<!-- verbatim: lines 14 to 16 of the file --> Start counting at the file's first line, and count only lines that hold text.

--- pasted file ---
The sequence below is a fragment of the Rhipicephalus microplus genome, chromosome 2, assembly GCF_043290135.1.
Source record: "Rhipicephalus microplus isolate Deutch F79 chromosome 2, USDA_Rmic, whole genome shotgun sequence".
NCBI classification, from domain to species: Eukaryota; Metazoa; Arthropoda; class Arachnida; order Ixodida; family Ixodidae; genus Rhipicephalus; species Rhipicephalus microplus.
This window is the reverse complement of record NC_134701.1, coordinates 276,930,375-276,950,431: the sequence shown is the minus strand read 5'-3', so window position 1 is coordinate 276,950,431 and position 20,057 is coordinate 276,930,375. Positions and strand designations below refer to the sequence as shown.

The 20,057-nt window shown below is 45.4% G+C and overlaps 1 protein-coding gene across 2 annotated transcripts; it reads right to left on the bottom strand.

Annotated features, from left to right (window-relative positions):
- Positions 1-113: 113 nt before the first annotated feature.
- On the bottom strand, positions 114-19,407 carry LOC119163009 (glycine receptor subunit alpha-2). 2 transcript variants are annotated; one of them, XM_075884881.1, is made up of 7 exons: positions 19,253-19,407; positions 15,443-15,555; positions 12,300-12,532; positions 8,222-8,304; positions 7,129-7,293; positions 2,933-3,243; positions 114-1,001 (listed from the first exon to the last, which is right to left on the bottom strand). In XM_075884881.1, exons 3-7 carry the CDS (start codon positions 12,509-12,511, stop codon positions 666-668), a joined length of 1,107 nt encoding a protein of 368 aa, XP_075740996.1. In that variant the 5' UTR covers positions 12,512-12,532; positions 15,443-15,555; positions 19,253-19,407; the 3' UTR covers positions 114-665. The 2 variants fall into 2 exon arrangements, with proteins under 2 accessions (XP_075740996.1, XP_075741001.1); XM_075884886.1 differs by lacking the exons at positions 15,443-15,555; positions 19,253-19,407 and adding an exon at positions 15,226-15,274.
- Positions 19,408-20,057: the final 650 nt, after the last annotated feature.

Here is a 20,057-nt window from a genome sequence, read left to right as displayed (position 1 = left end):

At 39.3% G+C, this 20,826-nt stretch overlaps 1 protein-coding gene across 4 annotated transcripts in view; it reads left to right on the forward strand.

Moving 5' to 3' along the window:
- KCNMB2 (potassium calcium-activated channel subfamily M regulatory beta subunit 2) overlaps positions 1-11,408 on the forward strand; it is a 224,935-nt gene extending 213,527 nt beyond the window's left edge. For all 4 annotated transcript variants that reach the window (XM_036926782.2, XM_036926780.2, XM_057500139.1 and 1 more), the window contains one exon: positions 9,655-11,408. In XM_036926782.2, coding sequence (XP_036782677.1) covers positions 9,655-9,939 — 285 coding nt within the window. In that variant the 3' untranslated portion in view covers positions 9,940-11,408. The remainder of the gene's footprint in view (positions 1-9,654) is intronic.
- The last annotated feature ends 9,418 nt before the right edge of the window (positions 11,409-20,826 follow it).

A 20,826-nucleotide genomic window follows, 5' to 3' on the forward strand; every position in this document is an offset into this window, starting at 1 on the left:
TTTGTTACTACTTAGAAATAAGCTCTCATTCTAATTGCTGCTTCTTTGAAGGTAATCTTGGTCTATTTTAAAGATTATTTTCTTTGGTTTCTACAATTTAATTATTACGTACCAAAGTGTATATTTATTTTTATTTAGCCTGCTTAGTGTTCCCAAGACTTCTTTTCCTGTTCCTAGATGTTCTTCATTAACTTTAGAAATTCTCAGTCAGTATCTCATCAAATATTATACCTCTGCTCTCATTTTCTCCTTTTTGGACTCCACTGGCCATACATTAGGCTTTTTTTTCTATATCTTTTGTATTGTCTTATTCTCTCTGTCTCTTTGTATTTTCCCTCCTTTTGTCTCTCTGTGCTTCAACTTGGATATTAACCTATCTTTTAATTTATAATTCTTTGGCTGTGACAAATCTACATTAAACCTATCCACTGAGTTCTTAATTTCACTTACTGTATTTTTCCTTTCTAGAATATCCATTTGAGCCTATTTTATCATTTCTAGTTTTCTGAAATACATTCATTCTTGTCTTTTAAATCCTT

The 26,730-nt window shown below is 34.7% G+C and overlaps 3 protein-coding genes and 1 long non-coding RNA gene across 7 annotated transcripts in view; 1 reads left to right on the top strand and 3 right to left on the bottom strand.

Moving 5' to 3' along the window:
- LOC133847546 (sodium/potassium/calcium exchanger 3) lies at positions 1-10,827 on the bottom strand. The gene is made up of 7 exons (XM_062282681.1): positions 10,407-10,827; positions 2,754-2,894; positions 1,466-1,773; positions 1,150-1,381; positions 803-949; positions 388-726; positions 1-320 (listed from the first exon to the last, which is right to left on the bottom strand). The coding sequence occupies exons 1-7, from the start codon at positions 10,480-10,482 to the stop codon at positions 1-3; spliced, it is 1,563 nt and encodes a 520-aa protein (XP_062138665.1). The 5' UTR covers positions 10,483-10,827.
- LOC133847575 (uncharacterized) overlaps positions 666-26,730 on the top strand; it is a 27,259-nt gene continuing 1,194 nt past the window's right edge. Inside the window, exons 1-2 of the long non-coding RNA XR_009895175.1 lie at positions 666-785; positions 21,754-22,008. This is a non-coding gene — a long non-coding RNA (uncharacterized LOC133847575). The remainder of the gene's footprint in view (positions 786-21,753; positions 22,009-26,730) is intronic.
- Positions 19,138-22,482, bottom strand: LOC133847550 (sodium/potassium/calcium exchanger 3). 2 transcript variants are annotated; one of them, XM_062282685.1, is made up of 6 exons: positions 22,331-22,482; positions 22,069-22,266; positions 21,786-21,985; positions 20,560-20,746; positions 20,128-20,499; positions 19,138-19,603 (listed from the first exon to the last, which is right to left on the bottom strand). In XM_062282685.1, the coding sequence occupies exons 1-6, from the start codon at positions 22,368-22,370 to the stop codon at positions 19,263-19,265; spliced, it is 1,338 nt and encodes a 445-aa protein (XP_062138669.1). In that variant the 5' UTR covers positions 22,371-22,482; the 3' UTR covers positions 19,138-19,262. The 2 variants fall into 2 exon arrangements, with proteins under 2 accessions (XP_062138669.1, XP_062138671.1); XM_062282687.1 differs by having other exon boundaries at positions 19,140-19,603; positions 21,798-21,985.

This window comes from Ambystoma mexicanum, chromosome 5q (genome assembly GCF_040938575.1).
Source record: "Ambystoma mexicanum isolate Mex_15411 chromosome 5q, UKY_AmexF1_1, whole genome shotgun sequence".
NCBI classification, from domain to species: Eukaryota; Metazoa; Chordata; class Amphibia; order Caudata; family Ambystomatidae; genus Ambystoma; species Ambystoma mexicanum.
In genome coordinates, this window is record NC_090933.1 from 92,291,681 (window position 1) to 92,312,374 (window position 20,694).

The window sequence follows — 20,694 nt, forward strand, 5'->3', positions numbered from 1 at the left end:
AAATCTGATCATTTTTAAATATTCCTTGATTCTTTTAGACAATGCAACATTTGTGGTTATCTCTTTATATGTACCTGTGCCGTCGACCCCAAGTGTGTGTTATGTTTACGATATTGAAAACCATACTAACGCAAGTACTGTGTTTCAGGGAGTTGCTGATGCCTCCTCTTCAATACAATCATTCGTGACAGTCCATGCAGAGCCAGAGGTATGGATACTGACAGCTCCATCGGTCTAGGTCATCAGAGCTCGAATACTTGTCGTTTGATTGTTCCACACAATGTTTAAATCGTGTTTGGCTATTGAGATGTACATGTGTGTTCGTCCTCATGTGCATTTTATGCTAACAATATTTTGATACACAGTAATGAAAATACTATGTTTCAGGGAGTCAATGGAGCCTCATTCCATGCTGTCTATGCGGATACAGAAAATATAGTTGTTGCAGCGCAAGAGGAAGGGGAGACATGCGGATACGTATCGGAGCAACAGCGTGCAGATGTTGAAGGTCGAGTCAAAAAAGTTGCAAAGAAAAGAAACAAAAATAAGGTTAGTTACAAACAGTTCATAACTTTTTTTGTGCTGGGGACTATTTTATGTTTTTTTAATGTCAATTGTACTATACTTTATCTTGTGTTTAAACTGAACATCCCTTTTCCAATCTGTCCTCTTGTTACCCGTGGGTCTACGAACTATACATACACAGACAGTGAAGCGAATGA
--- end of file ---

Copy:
- The last annotated feature ends 9,418 nt before the right edge of the window (positions 11,409-20,826 follow it).

A 20,826-nucleotide genomic window follows, 5' to 3' on the forward strand; every position in this document is an offset into this window, starting at 1 on the left:
TTTGTTACTACTTAGAAATAAGCTCTCATTCTAATTGCTGCTTCTTTGAAGGTAATCTTGGTCTATTTTAAAGATTATTTTCTTTGGTTTCTACAATTTAATTATTACGTACCAAAGTGTATATTTATTTTTATTTAGCCTGCTTAGTGTTCCCAAGACTTCTTTTCCTGTTCCTAGATGTTCTTCATTAACTTTAGAAATTCTCAGTCAGTATCTCATCAAATATTATACCTCTGCTCTCATTTTCTCCTTTTTGGACTCCACTGGCCATACATTAGGCTTTTTTTTCTATATCTTTTGTATTGTCTTATTCTCTCTGTCTCTTTGTATTTTCCCTCCTTTTGTCTCTCTGTGCTTCAACTTGGATATTAACCTATCTTTTAATTTATAATTCTTTGGCTGTGACAAATCTACATTAAACCTATCCACTGAGTTCTTAATTTCACTTACTGTATTTTTCCTTTCTAGAATATCCATTTGAGCCTATTTTATCATTTCTAGTTTTCTGAAATACATTCATTCTTGTCTTTTAAATCCTT